#7416

    Ted
    Participant

    Okie doke.  Still working.  What I’ve done so far:

    1. Verified all the resistors by color code (that was fun) and a couple are off but not by much… think this is the issue?
      1. R8 should be 2K7.  Looks like I used a 3K.
      2. R10 should be 330R.  Looks like I used 360R.
    2. Reflowed a few suspect solder joints but not all
    3. Swapped out my TL072CP’s for two new ones
    4. Physically moved the power wires around while playing and tried to make it perpendicular to other wires if they were nearby
    5. Moved tried to move parts around one by one and tugged on wires while playing

    If it isn’t the resistors (which it might be), I guess I’m down to reflowing all the solder joints.  I don’t have an audio probe.  Yet.

    Thanks again!

    #7419

    wilkie1
    Moderator

    I would reflow ALL joints and also all pot and jack lugs.

    If that doesn’t solve the issue, does the distortion go away if you reduce the input level?

    #7420

    Ted
    Participant

    Thanks, Wilkie1.  As of now the distortion doesn’t go away even with the gain trimpot set to barely audible.  It does abate a good bit when I turn the guitar volume down from 100% to about 75%.  That said, going direct into the amp I get no distortion at 100%.

    It almost sounds like a blend effect where I’ve got 90% the Apollo and 10% a crappy OD pedal.

    Back to the soldering iron I reckon…

     

    #7423

    Barry
    Keymaster

    I cannot see from the photo but is the NSL-32 exactly that with no A, SR2 or any other extension?

    My current batch of opto-couplers are all 184 and your part looks like 683 so I thought I would ask.

    Re-flow the entire project on-board and off board.

    #7427

    Ted
    Participant

    Hi Barry- The OC says NSL-32, then has 1638 written below it.  On the bottom of the OC it says NSL 7053…

    #7429

    wilkie1
    Moderator

    I believe you say that the distortion is reduced when you reduce the guitar volume.  I assume the guitar is going directly into the tremolo.  I assume the guitar is not using active pickups or any on-guitar preamp.  Under these conditions, the first stage of the tremolo should not clip and cause distortion.  Overloading the first stage opamp can cause it to distort.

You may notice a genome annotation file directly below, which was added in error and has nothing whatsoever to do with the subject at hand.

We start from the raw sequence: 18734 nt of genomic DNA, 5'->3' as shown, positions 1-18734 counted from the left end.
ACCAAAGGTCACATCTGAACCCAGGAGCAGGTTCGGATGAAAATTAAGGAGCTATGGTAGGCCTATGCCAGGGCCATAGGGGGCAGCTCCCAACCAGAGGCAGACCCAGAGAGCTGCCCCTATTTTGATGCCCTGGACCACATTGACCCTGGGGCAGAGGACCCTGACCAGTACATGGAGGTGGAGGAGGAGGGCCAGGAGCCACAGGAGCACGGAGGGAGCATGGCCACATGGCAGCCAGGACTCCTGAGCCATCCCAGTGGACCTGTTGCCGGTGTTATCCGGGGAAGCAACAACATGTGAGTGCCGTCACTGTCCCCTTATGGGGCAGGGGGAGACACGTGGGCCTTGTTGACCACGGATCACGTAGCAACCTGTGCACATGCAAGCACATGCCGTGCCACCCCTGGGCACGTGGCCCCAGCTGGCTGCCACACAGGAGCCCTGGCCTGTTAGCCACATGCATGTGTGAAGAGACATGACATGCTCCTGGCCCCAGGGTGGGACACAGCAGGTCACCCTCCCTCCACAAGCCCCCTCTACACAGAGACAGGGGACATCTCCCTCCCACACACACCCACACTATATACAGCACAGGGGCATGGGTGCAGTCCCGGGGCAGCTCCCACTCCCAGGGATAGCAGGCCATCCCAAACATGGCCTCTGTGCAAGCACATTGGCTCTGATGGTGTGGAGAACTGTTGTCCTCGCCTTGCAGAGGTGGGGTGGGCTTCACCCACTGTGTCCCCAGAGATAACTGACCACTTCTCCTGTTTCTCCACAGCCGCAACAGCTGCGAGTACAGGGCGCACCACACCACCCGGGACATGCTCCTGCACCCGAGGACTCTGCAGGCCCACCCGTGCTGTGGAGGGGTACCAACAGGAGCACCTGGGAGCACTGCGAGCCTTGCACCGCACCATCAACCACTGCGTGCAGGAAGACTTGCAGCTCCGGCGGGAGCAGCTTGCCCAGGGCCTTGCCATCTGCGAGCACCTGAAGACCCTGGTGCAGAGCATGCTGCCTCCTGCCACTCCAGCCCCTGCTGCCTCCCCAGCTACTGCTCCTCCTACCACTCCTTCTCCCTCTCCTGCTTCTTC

The first stage opamp bias is set by the Vb voltage produced at the voltage divider of R15 and R16.  These should be 100K resistors.  With a supply voltage of 9VDC, the Vb should be about 1/2 of 9V of about 4.5V.  You should be able to measure this also at pin 5 of IC1.  If this voltage is grossly different, the opamp may not be able to accurately process the guitar signal because it does not have enough headroom.  Distortion will result on large signals.  Measure this voltage and report the result.  We do have solutions if this is the source of the problem.

     

    #7430

    Ted
    Participant

    I’ll check it out, sounds promising!  Tested with two guitars.  Both passive- one with p90’s the other with PAF-style pups.

    #7431

    Ted
    Participant

    Reflowed everything.  Still fizzy- now working through the voltage questions…

    Pin 5 is reading 4.08 Vb.

     

    #7432

    wilkie1
    Moderator

    Vb is 4.08.  Source voltage is ??

    #7435

    Ted
    Participant

    Sorry for the delay!  Source is measuring right at 8.99-9V from a battery source.  I measured using probes at the circuit board’s spare holes for power and ground.

    It should be noted that I’m still no pro at this, but hopefully I’m testing correctly.

    Again- thank you so much for volunteering your time and expertise to help troubleshoot.  I’m learning a lot and enjoying the process FWIW.

Viewing 15 posts - 1 through 15 (of 20 total)

You must be logged in to reply to this topic.

Close Menu
×
×

Cart